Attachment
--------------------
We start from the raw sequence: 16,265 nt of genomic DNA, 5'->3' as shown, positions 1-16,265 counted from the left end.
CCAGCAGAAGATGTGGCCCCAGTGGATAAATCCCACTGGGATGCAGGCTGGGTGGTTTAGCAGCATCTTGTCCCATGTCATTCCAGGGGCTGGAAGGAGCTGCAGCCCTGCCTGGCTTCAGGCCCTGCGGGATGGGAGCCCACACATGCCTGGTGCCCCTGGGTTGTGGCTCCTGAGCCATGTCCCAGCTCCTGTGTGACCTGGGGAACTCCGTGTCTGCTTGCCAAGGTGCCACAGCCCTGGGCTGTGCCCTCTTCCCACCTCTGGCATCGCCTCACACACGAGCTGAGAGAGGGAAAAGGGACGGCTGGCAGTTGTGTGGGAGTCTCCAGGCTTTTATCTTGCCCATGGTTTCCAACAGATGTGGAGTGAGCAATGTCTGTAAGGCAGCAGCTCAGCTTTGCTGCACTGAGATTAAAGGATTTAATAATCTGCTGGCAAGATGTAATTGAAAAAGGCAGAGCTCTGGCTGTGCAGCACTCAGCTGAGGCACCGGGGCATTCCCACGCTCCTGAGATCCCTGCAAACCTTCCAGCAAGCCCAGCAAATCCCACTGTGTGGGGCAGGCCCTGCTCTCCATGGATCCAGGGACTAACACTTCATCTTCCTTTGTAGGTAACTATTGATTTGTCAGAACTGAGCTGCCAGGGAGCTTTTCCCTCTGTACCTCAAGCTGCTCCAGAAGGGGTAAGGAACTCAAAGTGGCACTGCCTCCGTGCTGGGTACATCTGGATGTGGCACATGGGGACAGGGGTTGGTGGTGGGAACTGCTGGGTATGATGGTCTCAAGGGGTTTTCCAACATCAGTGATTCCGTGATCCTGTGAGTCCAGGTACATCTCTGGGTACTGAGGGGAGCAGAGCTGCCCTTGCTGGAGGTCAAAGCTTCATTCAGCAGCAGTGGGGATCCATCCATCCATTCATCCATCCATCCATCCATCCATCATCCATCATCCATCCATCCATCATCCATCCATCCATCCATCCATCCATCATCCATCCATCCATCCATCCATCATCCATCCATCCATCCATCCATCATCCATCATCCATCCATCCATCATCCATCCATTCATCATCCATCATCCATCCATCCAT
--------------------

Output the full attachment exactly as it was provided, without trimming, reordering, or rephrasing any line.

We start from the raw sequence: 16,265 nt of genomic DNA, 5'->3' as shown, positions 1-16,265 counted from the left end.
CCAGCAGAAGATGTGGCCCCAGTGGATAAATCCCACTGGGATGCAGGCTGGGTGGTTTAGCAGCATCTTGTCCCATGTCATTCCAGGGGCTGGAAGGAGCTGCAGCCCTGCCTGGCTTCAGGCCCTGCGGGATGGGAGCCCACACATGCCTGGTGCCCCTGGGTTGTGGCTCCTGAGCCATGTCCCAGCTCCTGTGTGACCTGGGGAACTCCGTGTCTGCTTGCCAAGGTGCCACAGCCCTGGGCTGTGCCCTCTTCCCACCTCTGGCATCGCCTCACACACGAGCTGAGAGAGGGAAAAGGGACGGCTGGCAGTTGTGTGGGAGTCTCCAGGCTTTTATCTTGCCCATGGTTTCCAACAGATGTGGAGTGAGCAATGTCTGTAAGGCAGCAGCTCAGCTTTGCTGCACTGAGATTAAAGGATTTAATAATCTGCTGGCAAGATGTAATTGAAAAAGGCAGAGCTCTGGCTGTGCAGCACTCAGCTGAGGCACCGGGGCATTCCCACGCTCCTGAGATCCCTGCAAACCTTCCAGCAAGCCCAGCAAATCCCACTGTGTGGGGCAGGCCCTGCTCTCCATGGATCCAGGGACTAACACTTCATCTTCCTTTGTAGGTAACTATTGATTTGTCAGAACTGAGCTGCCAGGGAGCTTTTCCCTCTGTACCTCAAGCTGCTCCAGAAGGGGTAAGGAACTCAAAGTGGCACTGCCTCCGTGCTGGGTACATCTGGATGTGGCACATGGGGACAGGGGTTGGTGGTGGGAACTGCTGGGTATGATGGTCTCAAGGGGTTTTCCAACATCAGTGATTCCGTGATCCTGTGAGTCCAGGTACATCTCTGGGTACTGAGGGGAGCAGAGCTGCCCTTGCTGGAGGTCAAAGCTTCATTCAGCAGCAGTGGGGATCCATCCATCCATTCATCCATCCATCCATCCATCCATCATCCATCATCCATCCATCCATCATCCATCCATCCATCCATCCATCCATCATCCATCCATCCATCCATCCATCATCCATCCATCCATCCATCCATCATCCATCATCCATCCATCCATCATCCATCCATTCATCATCCATCATCCATCCATCCAT